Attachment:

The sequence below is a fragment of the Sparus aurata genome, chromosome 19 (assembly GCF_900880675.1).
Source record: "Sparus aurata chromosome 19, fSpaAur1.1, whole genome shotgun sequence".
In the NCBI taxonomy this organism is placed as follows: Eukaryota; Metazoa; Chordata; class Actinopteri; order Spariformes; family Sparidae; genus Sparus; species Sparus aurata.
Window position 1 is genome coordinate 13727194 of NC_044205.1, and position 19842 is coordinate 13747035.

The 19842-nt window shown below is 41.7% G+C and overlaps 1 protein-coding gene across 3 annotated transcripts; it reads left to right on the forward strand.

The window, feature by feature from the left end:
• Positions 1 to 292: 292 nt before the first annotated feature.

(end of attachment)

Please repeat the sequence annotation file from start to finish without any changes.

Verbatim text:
The sequence below is a fragment of the Sparus aurata genome, chromosome 19 (assembly GCF_900880675.1).
Source record: "Sparus aurata chromosome 19, fSpaAur1.1, whole genome shotgun sequence".
In the NCBI taxonomy this organism is placed as follows: Eukaryota; Metazoa; Chordata; class Actinopteri; order Spariformes; family Sparidae; genus Sparus; species Sparus aurata.
Window position 1 is genome coordinate 13727194 of NC_044205.1, and position 19842 is coordinate 13747035.

The 19842-nt window shown below is 41.7% G+C and overlaps 1 protein-coding gene across 3 annotated transcripts; it reads left to right on the forward strand.

The window, feature by feature from the left end:
• Positions 1 to 292: 292 nt before the first annotated feature.